LIMERICK: Battle to reinvigorate Limerick city centre ongoing

The battle for the hearts and minds of Limerick shoppers began in earnest back in 2011, when the local authority devised a scheme to entice new retailers into the city centre

LIMERICK: Battle to reinvigorate Limerick city centre ongoing

Up until then, shopping in Limerick city centre was dying a very painful death, with the out-of-town Crescent Shopping Centre the first port of call for retailers and shoppers alike.

The then city council was pinning all its hopes on the stalled and controversial Opera Centre site.

In 2011 the local authority launched its retail incentive scheme (RIS), which provides for grant relief of up to 50% of the rates over a two- year period for businesses with higher order retail uses and businesses uses to occupy vacant sites.

READ MORE: Seeds of recovery starting to flower on high streets.

The initial uptake was good with several new stores opening outlets in the city.

Vacancy rates — according to the CBRE commercial property advisory group —which were nearly 20% in 2011, have now fallen to 14%.

That figure is low compared to Limerick City and County Council’s own statistics which show the number of vacant buildings identified under the RIS in the core retail and business areas of the city centre standing at 21%.

However, an audit by Limerick Chamber of ground- floor premises along some of the main thoroughfares, paints a more positive picture, revealing vacancy levels of just 14%.

“There’s a great resurgence of activity within the city centre in Limerick; we would be confident with what’s happening with Dell and Regeneron will have a knock-on effect on the city,” said Orla Borthwick, deputy CEO of Limerick Chamber.

“Limerick Chamber conduct a street-by-street audit of ground-floor retail vacancy. Our current figure is 14% vacancy in the core city centre, Roches St to Ellen Street (excluding the Opera Centre site) and Henry St to Catherine St block.”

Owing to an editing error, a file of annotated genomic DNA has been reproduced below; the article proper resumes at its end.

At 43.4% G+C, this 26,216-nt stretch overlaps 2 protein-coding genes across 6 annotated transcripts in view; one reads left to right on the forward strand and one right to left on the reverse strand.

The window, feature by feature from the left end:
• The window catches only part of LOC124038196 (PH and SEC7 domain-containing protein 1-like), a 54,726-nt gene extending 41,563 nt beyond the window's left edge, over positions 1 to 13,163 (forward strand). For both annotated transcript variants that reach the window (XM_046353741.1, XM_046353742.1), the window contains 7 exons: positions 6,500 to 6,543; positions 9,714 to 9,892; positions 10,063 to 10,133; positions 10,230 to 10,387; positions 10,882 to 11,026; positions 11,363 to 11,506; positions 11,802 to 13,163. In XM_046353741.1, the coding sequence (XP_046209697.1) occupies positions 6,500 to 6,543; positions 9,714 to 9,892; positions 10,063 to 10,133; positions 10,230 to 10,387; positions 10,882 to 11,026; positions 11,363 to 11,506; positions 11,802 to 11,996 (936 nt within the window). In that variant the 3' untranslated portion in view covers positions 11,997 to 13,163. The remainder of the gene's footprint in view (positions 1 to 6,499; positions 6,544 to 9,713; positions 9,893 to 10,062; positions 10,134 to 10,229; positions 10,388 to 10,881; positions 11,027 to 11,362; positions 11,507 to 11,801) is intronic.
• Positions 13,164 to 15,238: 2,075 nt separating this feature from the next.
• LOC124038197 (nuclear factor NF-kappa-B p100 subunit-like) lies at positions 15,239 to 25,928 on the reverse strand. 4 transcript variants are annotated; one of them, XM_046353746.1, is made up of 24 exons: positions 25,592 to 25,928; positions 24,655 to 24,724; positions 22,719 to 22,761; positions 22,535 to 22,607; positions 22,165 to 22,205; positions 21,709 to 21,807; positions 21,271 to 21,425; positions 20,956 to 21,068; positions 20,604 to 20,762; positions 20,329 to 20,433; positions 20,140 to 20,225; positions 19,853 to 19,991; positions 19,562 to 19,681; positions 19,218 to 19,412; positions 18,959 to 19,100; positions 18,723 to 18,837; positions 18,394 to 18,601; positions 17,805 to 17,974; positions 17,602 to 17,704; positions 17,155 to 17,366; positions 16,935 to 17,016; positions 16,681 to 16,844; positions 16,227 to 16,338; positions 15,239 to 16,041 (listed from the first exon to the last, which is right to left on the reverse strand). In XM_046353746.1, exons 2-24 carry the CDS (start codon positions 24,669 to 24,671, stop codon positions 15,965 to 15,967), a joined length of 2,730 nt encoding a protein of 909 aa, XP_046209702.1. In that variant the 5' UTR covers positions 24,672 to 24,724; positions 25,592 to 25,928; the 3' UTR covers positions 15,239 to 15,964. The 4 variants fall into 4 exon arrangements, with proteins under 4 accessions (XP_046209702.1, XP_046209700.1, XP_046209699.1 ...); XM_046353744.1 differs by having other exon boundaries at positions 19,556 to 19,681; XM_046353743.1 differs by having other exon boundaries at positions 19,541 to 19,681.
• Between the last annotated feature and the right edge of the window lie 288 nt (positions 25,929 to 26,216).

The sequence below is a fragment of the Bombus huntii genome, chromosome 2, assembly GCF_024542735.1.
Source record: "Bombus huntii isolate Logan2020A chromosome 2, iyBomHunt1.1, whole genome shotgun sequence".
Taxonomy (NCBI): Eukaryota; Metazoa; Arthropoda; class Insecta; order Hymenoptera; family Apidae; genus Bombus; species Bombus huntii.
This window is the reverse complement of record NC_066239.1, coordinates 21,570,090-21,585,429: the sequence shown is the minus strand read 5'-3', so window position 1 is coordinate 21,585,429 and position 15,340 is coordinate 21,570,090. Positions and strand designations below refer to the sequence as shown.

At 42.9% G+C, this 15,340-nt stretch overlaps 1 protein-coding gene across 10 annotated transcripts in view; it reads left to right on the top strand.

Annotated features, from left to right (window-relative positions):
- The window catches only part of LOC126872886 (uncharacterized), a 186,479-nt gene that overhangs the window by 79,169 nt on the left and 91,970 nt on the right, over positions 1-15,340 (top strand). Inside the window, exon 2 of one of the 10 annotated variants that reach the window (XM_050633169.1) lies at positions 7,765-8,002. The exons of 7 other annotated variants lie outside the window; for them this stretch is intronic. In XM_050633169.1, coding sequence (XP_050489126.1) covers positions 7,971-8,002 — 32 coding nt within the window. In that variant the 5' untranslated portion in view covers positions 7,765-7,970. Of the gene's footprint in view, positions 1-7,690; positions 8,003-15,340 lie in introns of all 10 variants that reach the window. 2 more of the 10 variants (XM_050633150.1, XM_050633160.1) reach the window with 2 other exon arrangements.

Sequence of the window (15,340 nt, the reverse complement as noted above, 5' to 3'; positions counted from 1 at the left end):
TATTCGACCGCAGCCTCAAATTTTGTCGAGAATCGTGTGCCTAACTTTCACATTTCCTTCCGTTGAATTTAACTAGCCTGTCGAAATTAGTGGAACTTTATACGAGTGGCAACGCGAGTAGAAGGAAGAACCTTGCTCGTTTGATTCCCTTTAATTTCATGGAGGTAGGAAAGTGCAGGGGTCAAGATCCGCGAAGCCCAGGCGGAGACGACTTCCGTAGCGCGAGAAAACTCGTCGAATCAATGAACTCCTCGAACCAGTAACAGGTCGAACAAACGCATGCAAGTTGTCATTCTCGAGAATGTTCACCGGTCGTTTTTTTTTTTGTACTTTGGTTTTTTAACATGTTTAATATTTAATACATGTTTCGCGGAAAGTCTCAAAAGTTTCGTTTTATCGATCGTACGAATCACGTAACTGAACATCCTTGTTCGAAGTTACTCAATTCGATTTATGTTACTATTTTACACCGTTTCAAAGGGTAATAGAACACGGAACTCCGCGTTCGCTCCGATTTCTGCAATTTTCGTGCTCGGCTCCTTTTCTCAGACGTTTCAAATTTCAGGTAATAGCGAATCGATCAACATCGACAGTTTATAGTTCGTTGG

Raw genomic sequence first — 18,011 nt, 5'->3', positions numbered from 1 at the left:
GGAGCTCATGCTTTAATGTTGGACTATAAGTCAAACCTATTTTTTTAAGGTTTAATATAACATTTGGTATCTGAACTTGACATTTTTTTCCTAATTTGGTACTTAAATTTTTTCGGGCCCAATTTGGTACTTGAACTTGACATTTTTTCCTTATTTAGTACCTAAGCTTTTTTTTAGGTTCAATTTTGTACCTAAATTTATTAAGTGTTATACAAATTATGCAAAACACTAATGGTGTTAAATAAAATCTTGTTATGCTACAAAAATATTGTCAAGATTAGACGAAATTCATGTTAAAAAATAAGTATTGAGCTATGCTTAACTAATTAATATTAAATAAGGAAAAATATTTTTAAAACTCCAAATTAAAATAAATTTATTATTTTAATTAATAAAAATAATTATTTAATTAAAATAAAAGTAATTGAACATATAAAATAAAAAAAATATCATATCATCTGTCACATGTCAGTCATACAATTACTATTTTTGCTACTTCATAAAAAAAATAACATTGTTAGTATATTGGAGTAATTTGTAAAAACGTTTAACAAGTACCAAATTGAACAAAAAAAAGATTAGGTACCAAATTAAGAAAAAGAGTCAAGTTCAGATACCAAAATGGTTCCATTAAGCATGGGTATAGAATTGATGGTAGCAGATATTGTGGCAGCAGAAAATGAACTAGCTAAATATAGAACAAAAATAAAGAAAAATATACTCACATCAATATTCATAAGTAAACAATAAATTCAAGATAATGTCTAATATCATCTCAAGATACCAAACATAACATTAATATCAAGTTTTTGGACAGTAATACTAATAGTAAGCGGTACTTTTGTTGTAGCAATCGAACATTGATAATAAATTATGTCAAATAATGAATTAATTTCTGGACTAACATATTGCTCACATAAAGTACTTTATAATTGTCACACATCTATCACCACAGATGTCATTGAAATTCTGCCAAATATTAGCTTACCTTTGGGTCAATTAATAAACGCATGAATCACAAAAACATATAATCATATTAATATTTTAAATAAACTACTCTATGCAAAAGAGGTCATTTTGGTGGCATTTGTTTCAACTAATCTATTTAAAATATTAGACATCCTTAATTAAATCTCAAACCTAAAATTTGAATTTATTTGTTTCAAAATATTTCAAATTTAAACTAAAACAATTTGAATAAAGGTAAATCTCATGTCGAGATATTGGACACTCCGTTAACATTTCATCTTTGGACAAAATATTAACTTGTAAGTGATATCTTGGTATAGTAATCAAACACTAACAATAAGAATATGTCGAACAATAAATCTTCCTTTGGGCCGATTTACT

A spokesman for Limerick City and County Council said the city centre saw a number of retail openings during 2014, including Ecco Shoes, Costa Coffee, Tiger Stores, and Tech Star.

“Occupancy on key shopping streets such as Cruises St has reached 97%,” said the spokesman.

“Other streets are also experiencing a renewed sense of confidence.”

The threat of out-of-town shopping still remains however, particularly after the controversial €100m Horizon development on the Dublin Road was given the green light by An Bord Pleanala.

Limerick Chamber believes the massive retail development, which must be completed by August 2016, would have an “irrevocably negative” impact on the vitality of the city centre.

It’s also feared the development has the potential to derail the €250m Limerick 2030 Plan which has the potential to deliver 5,000 jobs.

“We welcome investment, it is great to have investment but the location might jeopardise a fully functioning city centre as a buoyant core for the region,” said Ms Borthwick.

Local Fine Gael councillor Daniel Butler told a council meeting that two unnamed retail businesses that had planned on opening in the city centre have withdrawn their interest because of the Horizon development.

READ MORE: Million-plus visitors keep vacancy rates low in Killarney.

READ MORE: Battle to reinvigorate Limerick city centre ongoing.

READ MORE: Seeds of recovery starting to flower on high streets.

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